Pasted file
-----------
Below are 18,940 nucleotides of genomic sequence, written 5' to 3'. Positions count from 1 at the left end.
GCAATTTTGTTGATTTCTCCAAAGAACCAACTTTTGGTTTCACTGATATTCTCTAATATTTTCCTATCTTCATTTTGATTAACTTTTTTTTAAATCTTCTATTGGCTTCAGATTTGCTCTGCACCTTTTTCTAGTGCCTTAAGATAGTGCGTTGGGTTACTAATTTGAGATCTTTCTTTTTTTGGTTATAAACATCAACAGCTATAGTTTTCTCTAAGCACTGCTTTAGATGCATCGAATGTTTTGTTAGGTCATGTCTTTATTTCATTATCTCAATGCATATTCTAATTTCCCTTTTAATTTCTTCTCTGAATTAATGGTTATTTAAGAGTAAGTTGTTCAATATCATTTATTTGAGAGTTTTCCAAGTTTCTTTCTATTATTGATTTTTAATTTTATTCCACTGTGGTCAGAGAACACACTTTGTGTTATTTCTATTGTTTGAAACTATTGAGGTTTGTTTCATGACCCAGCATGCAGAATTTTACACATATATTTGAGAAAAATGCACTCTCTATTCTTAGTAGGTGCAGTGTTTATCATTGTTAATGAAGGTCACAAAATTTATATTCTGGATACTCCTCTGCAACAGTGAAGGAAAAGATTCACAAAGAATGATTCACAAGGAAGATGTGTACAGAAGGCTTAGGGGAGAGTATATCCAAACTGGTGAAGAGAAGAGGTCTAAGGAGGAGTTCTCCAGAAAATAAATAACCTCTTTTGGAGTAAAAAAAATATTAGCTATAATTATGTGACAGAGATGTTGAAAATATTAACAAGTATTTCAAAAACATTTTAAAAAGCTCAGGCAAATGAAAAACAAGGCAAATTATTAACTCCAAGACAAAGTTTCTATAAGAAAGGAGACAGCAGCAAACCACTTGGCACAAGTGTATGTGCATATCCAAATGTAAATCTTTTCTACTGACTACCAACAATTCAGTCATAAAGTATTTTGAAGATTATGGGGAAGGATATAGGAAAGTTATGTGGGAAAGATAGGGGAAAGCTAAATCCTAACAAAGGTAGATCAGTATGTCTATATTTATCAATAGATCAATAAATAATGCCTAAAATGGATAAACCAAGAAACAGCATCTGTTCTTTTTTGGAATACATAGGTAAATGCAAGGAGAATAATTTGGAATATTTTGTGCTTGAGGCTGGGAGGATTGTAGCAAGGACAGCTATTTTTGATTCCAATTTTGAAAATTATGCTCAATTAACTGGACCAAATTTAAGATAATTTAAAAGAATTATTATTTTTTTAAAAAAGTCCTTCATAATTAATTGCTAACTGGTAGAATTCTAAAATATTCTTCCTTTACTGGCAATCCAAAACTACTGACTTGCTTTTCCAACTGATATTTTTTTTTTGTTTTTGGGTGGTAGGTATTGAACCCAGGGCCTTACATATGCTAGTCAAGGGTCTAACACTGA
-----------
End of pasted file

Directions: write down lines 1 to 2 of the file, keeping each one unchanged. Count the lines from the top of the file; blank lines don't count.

Below are 18,940 nucleotides of genomic sequence, written 5' to 3'. Positions count from 1 at the left end.
GCAATTTTGTTGATTTCTCCAAAGAACCAACTTTTGGTTTCACTGATATTCTCTAATATTTTCCTATCTTCATTTTGATTAACTTTTTTTTAAATCTTCTATTGGCTTCAGATTTGCTCTGCACCTTTTTCTAGTGCCTTAAGATAGTGCGTTGGGTTACTAATTTGAGATCTTTCTTTTTTTGGTTATAAACATCAACAGCTATAGTTTTCTCTAAGCACTGCTTTAGATGCATCGAATGTTTTGTTAGGTCATGTCTTTATTTCATTATCTCAATGCATATTCTAATTTCCCTTTTAATTTCTTCTCTGAATTAATGGTTATTTAAGAGTAAGTTGTTCAATATCATTTATTTGAGAGTTTTCCAAGTTTCTTTCTATTATTGATTTTTAATTTTATTCCACTGTGGTCAGAGAACACACTTTGTGTTATTTCTATTGTTTGAAACTATTGAGGTTTGTTTCATGACCCAGCATGCAGAATTTTACACATATATTTGAGAAAAATGCACTCTCTATTCTTAGTAGGTGCAGTGTTTATCATTGTTAATGAAGGTCACAAAATTTATATTCTGGATACTCCTCTGCAACAGTGAAGGAAAAGATTCACAAAGAATGATTCACAAGGAAGATGTGTACAGAAGGCTTAGGGGAGAGTATATCCAAACTGGTGAAGAGAAGAGGTCTAAGGAGGAGTTCTCCAGAAAATAAATAACCTCTTTTGGAGTAAAAAAAATATTAGCTATAATTATGTGACAGAGATGTTGAAAATATTAACAAGTATTTCAAAAACATTTTAAAAAGCTCAGGCAAATGAAAAACAAGGCAAATTATTAACTCCAAGACAAAGTTTCTATAAGAAAGGAGACAGCAGCAAACCACTTGGCACAAGTGTATGTGCATATCCAAATGTAAATCTTTTCTACTGACTACCAACAATTCAGTCATAAAGTATTTTGAAGATTATGGGGAAGGATATAGGAAAGTTATGTGGGAAAGATAGGGGAAAGCTAAATCCTAACAAAGGTAGATCAGTATGTCTATATTTATCAATAGATCAATAAATAATGCCTAAAATGGATAAACCAAGAAACAGCATCTGTTCTTTTTTGGAATACATAGGTAAATGCAAGGAGAATAATTTGGAATATTTTGTGCTTGAGGCTGGGAGGATTGTAGCAAGGACAGCTATTTTTGATTCCAATTTTGAAAATTATGCTCAATTAACTGGACCAAATTTAAGATAATTTAAAAGAATTATTATTTTTTTAAAAAAGTCCTTCATAATTAATTGCTAACTGGTAGAATTCTAAAATATTCTTCCTTTACTGGCAATCCAAAACTACTGACTTGCTTTTCCAACTGATATTTTTTTTTTGTTTTTGGGTGGTAGGTATTGAACCCAGGGCCTTACATATGCTAGTCAAGGGTCTAACACTGA